Phew! It’s been a quite awhile since we were last in Normandy visiting the Bayeux Cathedral and Tapestry but I’m back today to share more of our memories and photos from this great trip.

Longues Battery

In today’s post we’re far from the Mayan ruins, that we were actually in just a couple of weeks ago, and off to visit my favourite battery of our Normandy trip- the Longues Battery. It was here I did my best impression of a celebrity trying not to be recognized {this wasn’t the reason this was my favourite one- I just thought it was neat}. I had a scarf around my neck and up over my head, then the hood from my sweater pulled up, and sunglasses on…it was SO windy and chilly! Thankfully L does not sneak pics of me in ridiculous get-ups like this so there is no photographic evidence of what a goof I am. But hey, I was warm!

Three of the guns as viewed from the top of the fourth gun {Photo by L}

Three of the guns as viewed from the top of the fourth gun {Photo by L}

Built in 1944 by the Kriegsmarine, the battery was later transferred over the German army. It consisted of four 152-mm navy guns that had a range of over 12 miles- able to fire upon the Omaha and Gold beaches and the landing fleet coming ashore there. The concrete casemates protecting the guns were themselves protected by piles of earth built up along their sides. This helped to cushion the blow, prevent them from tipping over if bombs fell nearby, and also to help conceal them.

One of the four 152-mm guns- they just look so ominous to me

One of the four 152-mm guns- they just look so ominous to me

Three hundred yards ahead, on the edge of the cliff, was the range-finding post. It was fitted with a telemetric aiming device and defended by machine-gun nests, barbed wire, and mines. It was so foggy over the water the day we were there that even though we could look down the cliff’s edge and very clearly hear the water beating against the rocks below we couldn’t really see anything. I wondered how scared I would have been if I had been a soldier in that post not knowing what could be so close, hiding in all that fog, and getting ready to fire upon me.

During the night of June 5th to 6th the Allies dropped over a thousand pounds of bombs onto the battery but it didn’t have a great effect. At dawn on the 6th the battery engaged in an artillery battle with several ships and by evening three of the four guns had been disabled by British cruisers.  The crew of the battery (184 men) surrendered to British soldiers the following day.

View from behind the range-finding post as it looks out to sea

View from behind the range-finding post as it looks out to sea

Arromanches-les-Bains

After our visit to Longues Battery it was time to make our way to the town I remembered so well from my trip over in 2011- Arromanches-les-Bains.

Remnants of the Mulberry Harbour {Photo by L}

Remnants of the Mulberry Harbour {Photo by L}

It was on the beaches of Arromanches that the Allies established an artificial temporary harbour that allowed them to unload heavy equipment before the deep ports of Le Havre and Cherbourg could be captured.  Arromanches is in the center of the Gold Beach {British} landing zone but it was spared as much fighting as possible on D-Day so the harbour could be installed as quickly as possible.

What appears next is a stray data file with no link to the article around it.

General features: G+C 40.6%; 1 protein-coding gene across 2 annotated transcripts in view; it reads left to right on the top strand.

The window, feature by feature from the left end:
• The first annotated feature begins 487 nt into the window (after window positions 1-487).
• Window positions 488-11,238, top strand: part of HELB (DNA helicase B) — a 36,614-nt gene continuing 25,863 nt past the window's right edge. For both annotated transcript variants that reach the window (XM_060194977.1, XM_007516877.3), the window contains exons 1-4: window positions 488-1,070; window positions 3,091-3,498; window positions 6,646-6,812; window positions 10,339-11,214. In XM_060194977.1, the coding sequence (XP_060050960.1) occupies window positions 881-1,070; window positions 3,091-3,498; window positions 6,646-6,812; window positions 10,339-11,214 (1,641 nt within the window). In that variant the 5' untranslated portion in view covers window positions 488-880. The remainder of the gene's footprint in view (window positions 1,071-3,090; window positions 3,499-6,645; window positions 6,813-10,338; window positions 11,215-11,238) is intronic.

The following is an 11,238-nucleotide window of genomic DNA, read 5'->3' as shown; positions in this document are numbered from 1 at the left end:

We purposely planned our visit for low tide because I knew from my previous visit that most of the remnants would be under water if we didn’t. It was just good fortune on my visit in 2011 that I was there at low tide because it is so interesting to walk among the pontoons that once held up the floating roadway.

During 100 days of operation this “temporary” port allowed 2.5 million men, 500,000 vehicles, and 4 million tons of material to come ashore. To say this was an amazing engineering feat is an understatement.

arromanches2

It was still foggy when we arrived but to me that just made it seem all the more sombre. Standing along the boardwalk at the edge of the beach we couldn’t see some of the pontoons and then walking out toward the sea they would start to appear before us out of the white blanket, which then cut us off from the town behind us. Not sure if L felt the same but it was a little eerie to me, especially when we couldn’t see anyone else around us.

Musée du Débarquement

After wandering around for a bit we made our way into the Musée du Débarquement which had a great model of the artificial port with explanations of how it all worked. I highly recommend this for anyone, like me, that just can not visualize how the remnants on the beach fit together and the whole thing worked.

Depiction of the trucks coming ashore on the floating roadways {Photo by L}

Depiction of the trucks coming ashore on the floating roadways {Photo by L}

Further out in the harbour big ships were able to unload their cargo

Further out in the harbour big ships were able to unload their cargo

The museum had many other exhibits and we wandered through to see them but for me the model of the harbour was worth the price of admission. This museum was something I hadn’t had time for when I visited previously so I was happy we had it on the Battle Plan for this trip.

After our visit to Arromanches it was time to make our way to the last two landing beaches- Sword Beach {British} and Juno Beach {Canadian}- and to pay our respects at the Canadian cemetery. In my next post about our Normandy trip I’ll finish off our third day in Normandy and show you some photos from these places.

To follow along on our adventures on our trip exploring WWI and WWII sites of Normandy and Belgium, please feel free to check out these posts:

The Battle Plan (Our Whole Itinerary)

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Further Resources to Plan Your Own Trip to Normandy and Belgium